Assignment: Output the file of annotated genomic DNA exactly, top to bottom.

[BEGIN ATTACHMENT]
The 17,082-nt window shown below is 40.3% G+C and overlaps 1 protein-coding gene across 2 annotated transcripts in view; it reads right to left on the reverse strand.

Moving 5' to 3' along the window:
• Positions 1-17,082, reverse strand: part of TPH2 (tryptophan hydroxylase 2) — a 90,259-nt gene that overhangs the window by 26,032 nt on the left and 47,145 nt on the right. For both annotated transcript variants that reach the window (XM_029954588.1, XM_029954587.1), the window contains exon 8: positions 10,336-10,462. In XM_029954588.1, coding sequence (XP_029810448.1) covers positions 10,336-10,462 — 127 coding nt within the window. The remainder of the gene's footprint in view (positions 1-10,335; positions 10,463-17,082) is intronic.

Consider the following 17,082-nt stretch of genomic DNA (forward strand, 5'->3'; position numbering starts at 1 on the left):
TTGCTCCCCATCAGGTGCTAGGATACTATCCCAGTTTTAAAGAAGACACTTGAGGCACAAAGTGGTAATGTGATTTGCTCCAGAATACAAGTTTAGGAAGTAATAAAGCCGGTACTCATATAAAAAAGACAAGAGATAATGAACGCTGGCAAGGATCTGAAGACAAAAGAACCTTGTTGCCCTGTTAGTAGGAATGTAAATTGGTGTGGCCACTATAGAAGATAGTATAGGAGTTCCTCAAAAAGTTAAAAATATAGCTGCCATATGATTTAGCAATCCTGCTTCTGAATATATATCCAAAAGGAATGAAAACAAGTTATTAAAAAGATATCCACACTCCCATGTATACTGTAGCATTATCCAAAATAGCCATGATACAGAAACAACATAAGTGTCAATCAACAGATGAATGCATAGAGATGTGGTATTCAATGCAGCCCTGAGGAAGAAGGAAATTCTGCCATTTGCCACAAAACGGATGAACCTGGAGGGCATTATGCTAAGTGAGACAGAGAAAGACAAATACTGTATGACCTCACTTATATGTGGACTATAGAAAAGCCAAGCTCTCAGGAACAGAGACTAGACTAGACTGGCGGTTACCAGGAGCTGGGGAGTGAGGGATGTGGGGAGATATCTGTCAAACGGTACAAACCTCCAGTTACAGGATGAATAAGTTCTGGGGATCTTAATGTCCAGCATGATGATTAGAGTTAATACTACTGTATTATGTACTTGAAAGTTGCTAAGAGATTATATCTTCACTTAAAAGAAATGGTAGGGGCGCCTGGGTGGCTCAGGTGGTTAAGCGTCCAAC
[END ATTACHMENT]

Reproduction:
The 17,082-nt window shown below is 40.3% G+C and overlaps 1 protein-coding gene across 2 annotated transcripts in view; it reads right to left on the reverse strand.

Moving 5' to 3' along the window:
• Positions 1-17,082, reverse strand: part of TPH2 (tryptophan hydroxylase 2) — a 90,259-nt gene that overhangs the window by 26,032 nt on the left and 47,145 nt on the right. For both annotated transcript variants that reach the window (XM_029954588.1, XM_029954587.1), the window contains exon 8: positions 10,336-10,462. In XM_029954588.1, coding sequence (XP_029810448.1) covers positions 10,336-10,462 — 127 coding nt within the window. The remainder of the gene's footprint in view (positions 1-10,335; positions 10,463-17,082) is intronic.

Consider the following 17,082-nt stretch of genomic DNA (forward strand, 5'->3'; position numbering starts at 1 on the left):
TTGCTCCCCATCAGGTGCTAGGATACTATCCCAGTTTTAAAGAAGACACTTGAGGCACAAAGTGGTAATGTGATTTGCTCCAGAATACAAGTTTAGGAAGTAATAAAGCCGGTACTCATATAAAAAAGACAAGAGATAATGAACGCTGGCAAGGATCTGAAGACAAAAGAACCTTGTTGCCCTGTTAGTAGGAATGTAAATTGGTGTGGCCACTATAGAAGATAGTATAGGAGTTCCTCAAAAAGTTAAAAATATAGCTGCCATATGATTTAGCAATCCTGCTTCTGAATATATATCCAAAAGGAATGAAAACAAGTTATTAAAAAGATATCCACACTCCCATGTATACTGTAGCATTATCCAAAATAGCCATGATACAGAAACAACATAAGTGTCAATCAACAGATGAATGCATAGAGATGTGGTATTCAATGCAGCCCTGAGGAAGAAGGAAATTCTGCCATTTGCCACAAAACGGATGAACCTGGAGGGCATTATGCTAAGTGAGACAGAGAAAGACAAATACTGTATGACCTCACTTATATGTGGACTATAGAAAAGCCAAGCTCTCAGGAACAGAGACTAGACTAGACTGGCGGTTACCAGGAGCTGGGGAGTGAGGGATGTGGGGAGATATCTGTCAAACGGTACAAACCTCCAGTTACAGGATGAATAAGTTCTGGGGATCTTAATGTCCAGCATGATGATTAGAGTTAATACTACTGTATTATGTACTTGAAAGTTGCTAAGAGATTATATCTTCACTTAAAAGAAATGGTAGGGGCGCCTGGGTGGCTCAGGTGGTTAAGCGTCCAAC